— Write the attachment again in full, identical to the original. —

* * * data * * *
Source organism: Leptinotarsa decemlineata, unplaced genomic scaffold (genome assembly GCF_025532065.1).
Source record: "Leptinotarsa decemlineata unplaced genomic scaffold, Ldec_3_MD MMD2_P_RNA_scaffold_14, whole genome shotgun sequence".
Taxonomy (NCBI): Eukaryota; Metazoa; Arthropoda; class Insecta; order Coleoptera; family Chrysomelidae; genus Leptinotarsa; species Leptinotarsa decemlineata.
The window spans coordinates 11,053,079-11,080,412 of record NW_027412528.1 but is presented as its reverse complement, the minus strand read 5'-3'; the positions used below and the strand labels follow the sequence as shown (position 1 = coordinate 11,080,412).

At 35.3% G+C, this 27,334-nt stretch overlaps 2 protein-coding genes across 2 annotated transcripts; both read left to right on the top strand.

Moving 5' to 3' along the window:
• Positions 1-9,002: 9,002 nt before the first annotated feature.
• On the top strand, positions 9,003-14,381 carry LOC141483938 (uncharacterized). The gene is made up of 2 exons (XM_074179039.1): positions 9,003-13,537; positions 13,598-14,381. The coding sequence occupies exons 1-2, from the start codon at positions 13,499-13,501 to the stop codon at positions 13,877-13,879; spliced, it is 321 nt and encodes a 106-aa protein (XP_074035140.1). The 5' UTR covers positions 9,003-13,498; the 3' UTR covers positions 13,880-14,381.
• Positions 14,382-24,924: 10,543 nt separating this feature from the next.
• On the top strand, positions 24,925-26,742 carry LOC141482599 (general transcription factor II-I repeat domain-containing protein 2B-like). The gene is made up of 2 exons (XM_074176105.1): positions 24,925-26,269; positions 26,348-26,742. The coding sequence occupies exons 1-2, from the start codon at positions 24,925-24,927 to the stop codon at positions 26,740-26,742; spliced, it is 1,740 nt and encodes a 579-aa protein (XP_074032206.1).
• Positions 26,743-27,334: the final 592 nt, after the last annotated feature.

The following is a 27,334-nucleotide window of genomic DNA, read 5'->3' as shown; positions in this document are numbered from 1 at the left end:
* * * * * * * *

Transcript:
Source organism: Leptinotarsa decemlineata, unplaced genomic scaffold (genome assembly GCF_025532065.1).
Source record: "Leptinotarsa decemlineata unplaced genomic scaffold, Ldec_3_MD MMD2_P_RNA_scaffold_14, whole genome shotgun sequence".
Taxonomy (NCBI): Eukaryota; Metazoa; Arthropoda; class Insecta; order Coleoptera; family Chrysomelidae; genus Leptinotarsa; species Leptinotarsa decemlineata.
The window spans coordinates 11,053,079-11,080,412 of record NW_027412528.1 but is presented as its reverse complement, the minus strand read 5'-3'; the positions used below and the strand labels follow the sequence as shown (position 1 = coordinate 11,080,412).

At 35.3% G+C, this 27,334-nt stretch overlaps 2 protein-coding genes across 2 annotated transcripts; both read left to right on the top strand.

Moving 5' to 3' along the window:
• Positions 1-9,002: 9,002 nt before the first annotated feature.
• On the top strand, positions 9,003-14,381 carry LOC141483938 (uncharacterized). The gene is made up of 2 exons (XM_074179039.1): positions 9,003-13,537; positions 13,598-14,381. The coding sequence occupies exons 1-2, from the start codon at positions 13,499-13,501 to the stop codon at positions 13,877-13,879; spliced, it is 321 nt and encodes a 106-aa protein (XP_074035140.1). The 5' UTR covers positions 9,003-13,498; the 3' UTR covers positions 13,880-14,381.
• Positions 14,382-24,924: 10,543 nt separating this feature from the next.
• On the top strand, positions 24,925-26,742 carry LOC141482599 (general transcription factor II-I repeat domain-containing protein 2B-like). The gene is made up of 2 exons (XM_074176105.1): positions 24,925-26,269; positions 26,348-26,742. The coding sequence occupies exons 1-2, from the start codon at positions 24,925-24,927 to the stop codon at positions 26,740-26,742; spliced, it is 1,740 nt and encodes a 579-aa protein (XP_074032206.1).
• Positions 26,743-27,334: the final 592 nt, after the last annotated feature.

The following is a 27,334-nucleotide window of genomic DNA, read 5'->3' as shown; positions in this document are numbered from 1 at the left end: